Yesterday our group of amateur epigraphists went on a field trip to 3 temples in and around Kanchipuram, an hour's drive from Chennai. We were accompanied by Sri S Ramachandran, the eminent Tamil Epigraphist and Historian and Dr K Kumar, Archeologist.
Rudra Solai at Pudhur:
The first stop was at a village called Pudhur, near Ocheri on the Chennai Bangalore Highway. The Pudhur village has a Shiva temple in ruins dating back to 11th century AD. The temple has inscriptions on the walls of the temple on the North and East. The inscription dates back to 1091 AD and the inscription talks about the temple which was then called as "Rudra Solai". The temple was built of Granite stones which has withstood the test of time admirably. Even after 1000 odd years, the main vimanam of the temple is still intact and only the outer prakara was fallen off. Most of the granite stones lay scattered around the temple and it is very much possible that this could be re-built with some money and effort. The inscriptions on the Eastern side was much later dating back to 1361 AD. Both the inscriptions talks about the grants provided to the temple and also about the tax waivers. We spent a good 3 hours reading through (actually, it should be trying to read through) the inscriptions. Sri Ramachandran, was able to read the inscriptions quite easily but we struggled to read.
An interesting thought was put forth by Sri Ramachandran that this may be a Pallipadai temple of Rajendra Cholan. Pallipadai means a temple built on the samadhi of the King, which used to be the practice those days. As with all historic findings, this theory can't be confirmed by reading just the inscriptions on these walls but needs to be corroborated by other inscriptions and known historical facts.
ASI monument at Brahmadesam:
From there we moved to a place called Brahmadesam, which is another 4 kilometres from Pudhur. Here in Brahmadesam, there is a Archeological Survey of India site where a temple which was found inside the earth was excavated and re-built at the same place it was found. We were lucky to have a ASI staff present at the site at that time so that he opened the main door. But the stone inscriptions are on the outer walls. As it has been excavated and re-built, the quality of the structure is much better. ASI has done a terrific job of rebuilding it but the maintenance and awareness among locals is very poor. There were no signboards or explanatory plaques to describe the details of the temple and how it was rebuilt etc., It would be very useful for visitors like us. The inscriptions are all around the outerwalls and in few places the inscriptions were lost in the process of rebuilding.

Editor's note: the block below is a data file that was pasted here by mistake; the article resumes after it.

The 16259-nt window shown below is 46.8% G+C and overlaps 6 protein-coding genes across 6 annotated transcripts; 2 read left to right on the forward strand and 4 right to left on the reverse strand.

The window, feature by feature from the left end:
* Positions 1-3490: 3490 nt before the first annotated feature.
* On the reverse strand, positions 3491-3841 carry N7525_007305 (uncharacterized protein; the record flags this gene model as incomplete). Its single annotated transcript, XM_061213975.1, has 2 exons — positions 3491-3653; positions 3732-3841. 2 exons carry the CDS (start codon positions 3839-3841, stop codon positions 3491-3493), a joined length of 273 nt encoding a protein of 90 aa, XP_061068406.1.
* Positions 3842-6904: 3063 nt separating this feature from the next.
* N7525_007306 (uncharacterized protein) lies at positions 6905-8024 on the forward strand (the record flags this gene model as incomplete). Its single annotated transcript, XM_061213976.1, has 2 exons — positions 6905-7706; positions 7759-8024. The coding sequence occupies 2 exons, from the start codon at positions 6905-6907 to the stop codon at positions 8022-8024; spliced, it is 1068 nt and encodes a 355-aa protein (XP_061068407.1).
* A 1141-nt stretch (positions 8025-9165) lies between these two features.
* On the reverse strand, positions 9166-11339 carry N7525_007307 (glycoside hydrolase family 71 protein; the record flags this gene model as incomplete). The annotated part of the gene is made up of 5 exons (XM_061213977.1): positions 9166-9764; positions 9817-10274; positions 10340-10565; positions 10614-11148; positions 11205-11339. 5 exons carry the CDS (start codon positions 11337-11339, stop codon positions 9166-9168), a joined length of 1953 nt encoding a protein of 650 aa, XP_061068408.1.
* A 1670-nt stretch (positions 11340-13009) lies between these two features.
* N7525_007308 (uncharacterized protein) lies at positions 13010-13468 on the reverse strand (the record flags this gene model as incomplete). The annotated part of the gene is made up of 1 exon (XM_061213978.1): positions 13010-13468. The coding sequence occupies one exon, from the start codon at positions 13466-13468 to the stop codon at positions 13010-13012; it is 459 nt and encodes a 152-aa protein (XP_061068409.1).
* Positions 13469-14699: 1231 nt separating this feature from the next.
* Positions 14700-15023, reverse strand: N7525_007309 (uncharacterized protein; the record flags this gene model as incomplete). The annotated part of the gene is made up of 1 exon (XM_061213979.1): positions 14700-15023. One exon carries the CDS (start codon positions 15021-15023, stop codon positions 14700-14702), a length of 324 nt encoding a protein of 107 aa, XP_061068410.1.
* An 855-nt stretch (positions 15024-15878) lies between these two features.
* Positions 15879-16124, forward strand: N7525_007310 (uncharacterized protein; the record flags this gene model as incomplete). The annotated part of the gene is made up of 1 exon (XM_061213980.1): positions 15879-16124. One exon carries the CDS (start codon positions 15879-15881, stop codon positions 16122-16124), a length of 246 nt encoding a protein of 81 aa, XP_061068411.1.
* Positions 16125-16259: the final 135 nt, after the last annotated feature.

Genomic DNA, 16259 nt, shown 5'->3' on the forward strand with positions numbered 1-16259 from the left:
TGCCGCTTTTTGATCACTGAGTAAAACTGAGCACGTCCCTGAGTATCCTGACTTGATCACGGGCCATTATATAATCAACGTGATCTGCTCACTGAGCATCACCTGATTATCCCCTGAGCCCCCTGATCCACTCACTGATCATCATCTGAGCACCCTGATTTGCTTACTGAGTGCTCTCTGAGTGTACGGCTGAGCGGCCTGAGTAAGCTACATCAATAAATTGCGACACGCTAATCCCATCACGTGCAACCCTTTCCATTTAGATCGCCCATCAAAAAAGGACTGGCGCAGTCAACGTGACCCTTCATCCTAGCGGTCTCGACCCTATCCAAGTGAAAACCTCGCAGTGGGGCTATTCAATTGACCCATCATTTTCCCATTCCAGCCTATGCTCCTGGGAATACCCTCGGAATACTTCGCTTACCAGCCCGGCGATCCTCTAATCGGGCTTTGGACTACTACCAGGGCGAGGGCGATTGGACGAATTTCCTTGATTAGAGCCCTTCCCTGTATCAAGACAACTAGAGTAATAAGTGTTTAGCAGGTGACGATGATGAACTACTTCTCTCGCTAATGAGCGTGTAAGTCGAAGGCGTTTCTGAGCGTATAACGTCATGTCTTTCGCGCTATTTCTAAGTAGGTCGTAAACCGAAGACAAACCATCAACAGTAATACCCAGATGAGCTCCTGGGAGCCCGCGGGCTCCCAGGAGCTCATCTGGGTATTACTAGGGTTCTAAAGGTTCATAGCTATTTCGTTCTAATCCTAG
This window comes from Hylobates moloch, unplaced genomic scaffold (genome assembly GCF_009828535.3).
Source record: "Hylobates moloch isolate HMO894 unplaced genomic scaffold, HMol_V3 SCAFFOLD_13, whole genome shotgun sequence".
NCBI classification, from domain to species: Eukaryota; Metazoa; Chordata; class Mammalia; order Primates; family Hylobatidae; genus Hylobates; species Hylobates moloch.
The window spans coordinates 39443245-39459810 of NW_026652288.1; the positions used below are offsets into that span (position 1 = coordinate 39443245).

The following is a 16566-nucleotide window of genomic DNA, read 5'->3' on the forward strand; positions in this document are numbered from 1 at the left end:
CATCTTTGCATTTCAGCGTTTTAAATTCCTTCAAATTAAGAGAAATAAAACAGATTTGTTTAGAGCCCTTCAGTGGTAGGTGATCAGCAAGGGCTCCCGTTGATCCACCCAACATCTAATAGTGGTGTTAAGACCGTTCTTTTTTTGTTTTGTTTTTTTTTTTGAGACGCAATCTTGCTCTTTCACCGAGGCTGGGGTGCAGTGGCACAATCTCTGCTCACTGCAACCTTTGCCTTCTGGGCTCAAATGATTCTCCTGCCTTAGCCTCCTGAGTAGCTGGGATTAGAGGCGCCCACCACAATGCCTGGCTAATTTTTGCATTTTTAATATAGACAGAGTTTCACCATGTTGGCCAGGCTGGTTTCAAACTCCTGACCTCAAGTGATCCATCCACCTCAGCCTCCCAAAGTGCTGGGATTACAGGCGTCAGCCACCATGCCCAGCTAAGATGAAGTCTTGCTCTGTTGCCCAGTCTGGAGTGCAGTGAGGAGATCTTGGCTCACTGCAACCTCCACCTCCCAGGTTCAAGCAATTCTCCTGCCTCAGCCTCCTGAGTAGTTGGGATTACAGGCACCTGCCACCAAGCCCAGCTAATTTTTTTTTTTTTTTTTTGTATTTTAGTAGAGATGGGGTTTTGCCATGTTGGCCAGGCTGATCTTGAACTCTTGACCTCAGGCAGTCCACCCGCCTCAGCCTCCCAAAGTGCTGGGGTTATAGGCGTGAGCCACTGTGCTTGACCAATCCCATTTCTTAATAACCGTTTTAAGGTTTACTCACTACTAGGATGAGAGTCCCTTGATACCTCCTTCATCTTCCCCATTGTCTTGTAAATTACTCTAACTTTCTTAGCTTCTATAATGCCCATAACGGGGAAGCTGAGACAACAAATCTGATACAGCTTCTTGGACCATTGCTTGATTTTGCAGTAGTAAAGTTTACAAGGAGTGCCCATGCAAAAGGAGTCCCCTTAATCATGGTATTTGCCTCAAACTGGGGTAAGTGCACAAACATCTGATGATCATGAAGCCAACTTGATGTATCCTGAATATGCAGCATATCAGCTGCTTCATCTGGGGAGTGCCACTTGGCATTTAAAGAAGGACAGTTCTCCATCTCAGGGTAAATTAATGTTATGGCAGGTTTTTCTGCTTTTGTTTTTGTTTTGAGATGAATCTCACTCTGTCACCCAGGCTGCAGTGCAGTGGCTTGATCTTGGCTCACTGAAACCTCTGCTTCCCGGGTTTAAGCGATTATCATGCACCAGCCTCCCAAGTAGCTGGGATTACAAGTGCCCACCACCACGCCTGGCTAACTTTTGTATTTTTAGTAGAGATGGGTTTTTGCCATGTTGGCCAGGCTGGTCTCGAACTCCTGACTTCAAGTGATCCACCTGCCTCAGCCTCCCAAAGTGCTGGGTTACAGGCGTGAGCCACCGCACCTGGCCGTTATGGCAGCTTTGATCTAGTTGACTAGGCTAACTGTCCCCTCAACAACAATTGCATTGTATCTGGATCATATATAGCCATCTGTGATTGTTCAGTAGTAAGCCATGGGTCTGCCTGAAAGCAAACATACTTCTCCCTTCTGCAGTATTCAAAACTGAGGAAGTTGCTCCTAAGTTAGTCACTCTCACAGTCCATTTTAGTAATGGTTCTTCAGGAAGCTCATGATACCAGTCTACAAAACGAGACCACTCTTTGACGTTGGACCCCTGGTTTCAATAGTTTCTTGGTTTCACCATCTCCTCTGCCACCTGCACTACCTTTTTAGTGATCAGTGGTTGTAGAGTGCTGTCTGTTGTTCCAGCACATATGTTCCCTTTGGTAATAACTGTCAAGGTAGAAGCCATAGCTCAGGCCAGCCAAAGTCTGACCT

The presiding deity is Lord Shiva again and it is a sandstone structure. As it is a ASI monument there are no worship happening and it is more of academic importance than religious one. We had an interesting discussion on one of the motifs on the temple walls as to who Lord Narasimha has on his lap. It varied from Lakshmi to Prahalad to Hiranyakasubu. It remained inconclusive as we ran short of time and people started feeling hungry.
Pennalur near Sriperumbudur:
After our lunch at Hotel Sakthi Saravana on the Chennai Bangalore Highway, we visited the Pennalur temple of Lord Shiva. This is now located behind the Electricty Board sub-station on the NH. The temple is in ruins but the saving grace is the temple is under worship for the last few years thanks to the local efforts. The temple dates back to 11th Century AD and the main temple is still very much intact. The outer prakara and the walls have given away and the stones are lying scattered all around. The original name of this place, as we could find from our inscription reading is "Keralanthaka Cholan Peru Nallur". Perunallur has morphed itself into Pennalur over the course of time. The temple's outer walls which once boasted of beautiful idols of Lord Vinayaga, Dakshinamurthy and others were stolen by somebody few years ago.
We wound our trip after a thoroughly enjoyable day of inscription reading, understanding history and our culture.